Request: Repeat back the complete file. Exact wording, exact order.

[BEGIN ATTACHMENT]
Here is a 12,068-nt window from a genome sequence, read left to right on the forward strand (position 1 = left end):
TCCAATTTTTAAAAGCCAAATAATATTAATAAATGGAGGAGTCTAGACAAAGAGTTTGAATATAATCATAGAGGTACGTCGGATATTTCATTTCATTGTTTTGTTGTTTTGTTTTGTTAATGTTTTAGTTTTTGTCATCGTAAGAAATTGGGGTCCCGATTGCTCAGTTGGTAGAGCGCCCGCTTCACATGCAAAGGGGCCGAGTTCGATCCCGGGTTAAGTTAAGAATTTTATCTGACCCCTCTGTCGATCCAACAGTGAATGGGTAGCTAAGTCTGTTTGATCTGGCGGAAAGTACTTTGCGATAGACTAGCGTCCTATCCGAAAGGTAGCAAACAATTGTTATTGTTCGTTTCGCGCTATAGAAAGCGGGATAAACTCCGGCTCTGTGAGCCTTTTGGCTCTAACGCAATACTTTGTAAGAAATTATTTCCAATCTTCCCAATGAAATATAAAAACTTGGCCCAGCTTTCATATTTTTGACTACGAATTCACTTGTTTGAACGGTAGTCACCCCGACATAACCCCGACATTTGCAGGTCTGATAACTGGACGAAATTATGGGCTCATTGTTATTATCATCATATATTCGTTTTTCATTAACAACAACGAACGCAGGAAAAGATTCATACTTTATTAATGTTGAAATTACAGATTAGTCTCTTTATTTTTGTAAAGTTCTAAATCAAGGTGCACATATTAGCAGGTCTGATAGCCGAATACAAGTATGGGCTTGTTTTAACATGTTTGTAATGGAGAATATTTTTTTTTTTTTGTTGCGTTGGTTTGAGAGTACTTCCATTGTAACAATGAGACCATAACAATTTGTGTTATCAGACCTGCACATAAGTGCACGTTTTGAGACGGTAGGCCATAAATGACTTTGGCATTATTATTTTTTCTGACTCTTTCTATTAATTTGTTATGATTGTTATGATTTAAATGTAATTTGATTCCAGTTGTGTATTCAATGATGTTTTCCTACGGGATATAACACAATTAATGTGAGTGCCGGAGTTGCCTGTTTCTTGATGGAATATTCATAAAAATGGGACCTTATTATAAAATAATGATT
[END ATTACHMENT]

Here is a 12,068-nt window from a genome sequence, read left to right on the forward strand (position 1 = left end):
TCCAATTTTTAAAAGCCAAATAATATTAATAAATGGAGGAGTCTAGACAAAGAGTTTGAATATAATCATAGAGGTACGTCGGATATTTCATTTCATTGTTTTGTTGTTTTGTTTTGTTAATGTTTTAGTTTTTGTCATCGTAAGAAATTGGGGTCCCGATTGCTCAGTTGGTAGAGCGCCCGCTTCACATGCAAAGGGGCCGAGTTCGATCCCGGGTTAAGTTAAGAATTTTATCTGACCCCTCTGTCGATCCAACAGTGAATGGGTAGCTAAGTCTGTTTGATCTGGCGGAAAGTACTTTGCGATAGACTAGCGTCCTATCCGAAAGGTAGCAAACAATTGTTATTGTTCGTTTCGCGCTATAGAAAGCGGGATAAACTCCGGCTCTGTGAGCCTTTTGGCTCTAACGCAATACTTTGTAAGAAATTATTTCCAATCTTCCCAATGAAATATAAAAACTTGGCCCAGCTTTCATATTTTTGACTACGAATTCACTTGTTTGAACGGTAGTCACCCCGACATAACCCCGACATTTGCAGGTCTGATAACTGGACGAAATTATGGGCTCATTGTTATTATCATCATATATTCGTTTTTCATTAACAACAACGAACGCAGGAAAAGATTCATACTTTATTAATGTTGAAATTACAGATTAGTCTCTTTATTTTTGTAAAGTTCTAAATCAAGGTGCACATATTAGCAGGTCTGATAGCCGAATACAAGTATGGGCTTGTTTTAACATGTTTGTAATGGAGAATATTTTTTTTTTTTTGTTGCGTTGGTTTGAGAGTACTTCCATTGTAACAATGAGACCATAACAATTTGTGTTATCAGACCTGCACATAAGTGCACGTTTTGAGACGGTAGGCCATAAATGACTTTGGCATTATTATTTTTTCTGACTCTTTCTATTAATTTGTTATGATTGTTATGATTTAAATGTAATTTGATTCCAGTTGTGTATTCAATGATGTTTTCCTACGGGATATAACACAATTAATGTGAGTGCCGGAGTTGCCTGTTTCTTGATGGAATATTCATAAAAATGGGACCTTATTATAAAATAATGATT